For the security of the dead
In Britain, prior to 1832, the only legal source of human corpses for dissection and the teaching of human anatomy were those of executed murderers. Despite the fact that the 1752 Murder Act made penal dissection mandatory for convicted killers, there was a great shortage of bodies for dissection. This shortfall was made good by body-snatchers who dug up newly buried bodies for the anatomy schools.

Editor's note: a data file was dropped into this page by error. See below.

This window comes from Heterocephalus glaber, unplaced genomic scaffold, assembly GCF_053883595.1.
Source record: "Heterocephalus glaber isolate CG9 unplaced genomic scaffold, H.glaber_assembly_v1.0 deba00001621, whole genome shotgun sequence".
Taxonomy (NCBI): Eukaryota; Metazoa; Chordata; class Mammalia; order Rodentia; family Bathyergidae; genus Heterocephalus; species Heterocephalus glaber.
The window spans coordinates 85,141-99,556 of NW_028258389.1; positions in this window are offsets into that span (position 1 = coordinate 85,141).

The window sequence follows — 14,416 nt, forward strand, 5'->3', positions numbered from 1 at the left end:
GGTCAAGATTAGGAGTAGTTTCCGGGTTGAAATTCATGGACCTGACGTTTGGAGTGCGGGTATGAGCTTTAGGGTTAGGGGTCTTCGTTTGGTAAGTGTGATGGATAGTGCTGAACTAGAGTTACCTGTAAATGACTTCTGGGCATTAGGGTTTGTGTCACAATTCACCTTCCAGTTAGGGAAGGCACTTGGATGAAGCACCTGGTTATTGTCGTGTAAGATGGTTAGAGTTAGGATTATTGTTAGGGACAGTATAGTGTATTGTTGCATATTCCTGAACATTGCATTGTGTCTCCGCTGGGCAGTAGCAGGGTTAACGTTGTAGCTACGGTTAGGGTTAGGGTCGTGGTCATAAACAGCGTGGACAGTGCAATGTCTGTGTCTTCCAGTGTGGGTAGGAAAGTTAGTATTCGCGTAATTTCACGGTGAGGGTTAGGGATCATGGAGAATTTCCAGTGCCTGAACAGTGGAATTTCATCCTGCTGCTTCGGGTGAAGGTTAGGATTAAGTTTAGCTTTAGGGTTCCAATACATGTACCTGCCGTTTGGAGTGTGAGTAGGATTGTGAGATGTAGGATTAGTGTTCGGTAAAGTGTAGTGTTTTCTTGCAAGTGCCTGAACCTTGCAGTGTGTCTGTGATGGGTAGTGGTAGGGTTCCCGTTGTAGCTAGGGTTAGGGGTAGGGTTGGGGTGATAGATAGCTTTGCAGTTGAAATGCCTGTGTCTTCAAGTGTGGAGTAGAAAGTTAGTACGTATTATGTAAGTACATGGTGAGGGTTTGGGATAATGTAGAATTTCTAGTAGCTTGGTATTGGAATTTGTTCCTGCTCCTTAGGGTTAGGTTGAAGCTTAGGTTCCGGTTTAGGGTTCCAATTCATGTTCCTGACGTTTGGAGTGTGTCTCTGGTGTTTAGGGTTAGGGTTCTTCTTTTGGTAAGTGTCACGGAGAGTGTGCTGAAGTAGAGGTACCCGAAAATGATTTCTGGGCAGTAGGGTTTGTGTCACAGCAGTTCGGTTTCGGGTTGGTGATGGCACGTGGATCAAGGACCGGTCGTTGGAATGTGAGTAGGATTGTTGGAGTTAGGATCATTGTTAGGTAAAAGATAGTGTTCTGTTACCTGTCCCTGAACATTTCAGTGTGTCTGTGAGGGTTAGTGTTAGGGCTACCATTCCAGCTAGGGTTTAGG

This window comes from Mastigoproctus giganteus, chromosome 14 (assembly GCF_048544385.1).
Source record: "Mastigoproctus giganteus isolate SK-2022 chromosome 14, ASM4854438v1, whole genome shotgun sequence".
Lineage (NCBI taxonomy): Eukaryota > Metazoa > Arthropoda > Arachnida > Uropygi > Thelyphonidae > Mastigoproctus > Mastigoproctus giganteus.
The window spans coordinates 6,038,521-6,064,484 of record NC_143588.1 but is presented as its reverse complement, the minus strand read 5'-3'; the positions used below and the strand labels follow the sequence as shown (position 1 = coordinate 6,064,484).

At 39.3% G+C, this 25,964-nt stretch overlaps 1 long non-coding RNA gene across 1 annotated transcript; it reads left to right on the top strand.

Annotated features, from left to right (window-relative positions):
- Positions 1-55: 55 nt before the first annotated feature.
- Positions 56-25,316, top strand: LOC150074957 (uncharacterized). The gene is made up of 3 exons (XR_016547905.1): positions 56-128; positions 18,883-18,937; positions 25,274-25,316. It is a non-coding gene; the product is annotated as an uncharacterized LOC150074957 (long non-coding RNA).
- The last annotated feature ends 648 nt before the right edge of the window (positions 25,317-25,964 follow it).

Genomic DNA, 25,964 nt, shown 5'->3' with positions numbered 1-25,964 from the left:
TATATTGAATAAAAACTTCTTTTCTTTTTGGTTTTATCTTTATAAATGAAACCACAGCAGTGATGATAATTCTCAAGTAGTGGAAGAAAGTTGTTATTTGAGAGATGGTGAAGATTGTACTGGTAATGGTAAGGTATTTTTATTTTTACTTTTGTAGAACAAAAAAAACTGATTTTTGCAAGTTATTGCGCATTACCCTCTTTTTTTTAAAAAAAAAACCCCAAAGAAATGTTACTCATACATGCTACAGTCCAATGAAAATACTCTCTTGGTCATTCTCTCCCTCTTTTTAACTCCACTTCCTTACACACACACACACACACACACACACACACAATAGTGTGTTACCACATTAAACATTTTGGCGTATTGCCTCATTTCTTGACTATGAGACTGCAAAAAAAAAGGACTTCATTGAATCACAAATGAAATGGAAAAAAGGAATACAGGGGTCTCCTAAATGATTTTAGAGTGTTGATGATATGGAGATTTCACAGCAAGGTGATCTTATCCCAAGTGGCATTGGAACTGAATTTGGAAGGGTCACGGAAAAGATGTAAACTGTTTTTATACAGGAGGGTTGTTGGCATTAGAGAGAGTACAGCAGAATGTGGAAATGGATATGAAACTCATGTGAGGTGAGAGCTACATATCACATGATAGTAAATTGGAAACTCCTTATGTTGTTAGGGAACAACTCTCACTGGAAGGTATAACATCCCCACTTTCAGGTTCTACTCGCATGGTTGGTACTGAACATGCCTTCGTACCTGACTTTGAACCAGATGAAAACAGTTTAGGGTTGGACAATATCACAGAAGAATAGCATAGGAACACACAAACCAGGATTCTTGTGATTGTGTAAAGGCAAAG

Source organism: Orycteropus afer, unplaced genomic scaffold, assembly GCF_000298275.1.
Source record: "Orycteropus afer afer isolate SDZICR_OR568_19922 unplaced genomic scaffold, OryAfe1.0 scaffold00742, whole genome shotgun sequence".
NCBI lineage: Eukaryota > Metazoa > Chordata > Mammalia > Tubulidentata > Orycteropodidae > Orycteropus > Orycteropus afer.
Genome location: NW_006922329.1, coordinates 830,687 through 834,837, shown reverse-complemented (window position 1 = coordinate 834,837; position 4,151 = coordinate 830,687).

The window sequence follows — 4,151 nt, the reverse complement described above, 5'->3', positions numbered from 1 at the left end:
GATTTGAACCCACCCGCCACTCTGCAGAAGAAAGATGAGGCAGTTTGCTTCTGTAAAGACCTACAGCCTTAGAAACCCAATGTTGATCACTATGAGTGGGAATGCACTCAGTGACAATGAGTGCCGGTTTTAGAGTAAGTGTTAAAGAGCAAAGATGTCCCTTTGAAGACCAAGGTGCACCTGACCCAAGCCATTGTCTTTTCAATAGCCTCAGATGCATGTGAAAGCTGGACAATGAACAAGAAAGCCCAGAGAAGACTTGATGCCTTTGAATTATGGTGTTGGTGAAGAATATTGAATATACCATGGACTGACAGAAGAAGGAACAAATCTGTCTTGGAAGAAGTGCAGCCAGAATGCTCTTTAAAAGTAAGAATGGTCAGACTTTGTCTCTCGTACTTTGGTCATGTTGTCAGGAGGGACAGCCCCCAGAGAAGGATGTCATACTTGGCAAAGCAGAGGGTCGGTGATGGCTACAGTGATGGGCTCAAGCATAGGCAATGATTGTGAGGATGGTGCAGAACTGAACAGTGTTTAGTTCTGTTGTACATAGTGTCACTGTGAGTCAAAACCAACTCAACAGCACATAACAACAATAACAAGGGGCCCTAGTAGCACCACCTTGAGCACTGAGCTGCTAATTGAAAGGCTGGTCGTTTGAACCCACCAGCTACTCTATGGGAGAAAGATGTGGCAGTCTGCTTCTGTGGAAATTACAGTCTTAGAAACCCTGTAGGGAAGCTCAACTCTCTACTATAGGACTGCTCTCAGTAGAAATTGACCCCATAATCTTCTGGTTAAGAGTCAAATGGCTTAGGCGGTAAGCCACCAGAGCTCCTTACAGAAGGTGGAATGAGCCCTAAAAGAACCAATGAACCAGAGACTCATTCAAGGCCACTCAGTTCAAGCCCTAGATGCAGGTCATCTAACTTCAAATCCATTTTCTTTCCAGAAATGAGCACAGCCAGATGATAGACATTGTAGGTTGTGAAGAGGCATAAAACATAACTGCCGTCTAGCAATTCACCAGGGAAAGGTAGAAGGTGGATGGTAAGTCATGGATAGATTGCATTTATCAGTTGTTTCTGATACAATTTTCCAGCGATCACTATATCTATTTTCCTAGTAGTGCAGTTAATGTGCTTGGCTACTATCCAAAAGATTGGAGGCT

In an attempt to prevent grave robbing many kirkyards were guarded overnight by local volunteers for several weeks after a burial, until the body was too corrupt to be of interest to the anatomists. The Kirk Session often built a watch-house in or adjacent to the graveyard to provide shelter for the watchers.
Church Sessions, burial societies and other organisations also took measures to try to prevent the resurrectionists from entering the graveyard in the first place. The obvious way to do this was to fortify the perimeter and his approach was widely adopted, in Scotland and elsewhere. This is the massive 12 foot high wall protecting the graveyard at Foveran Parish Church.
The graveyard is also furnished with a watch-house which I have blipped on a previous occasion.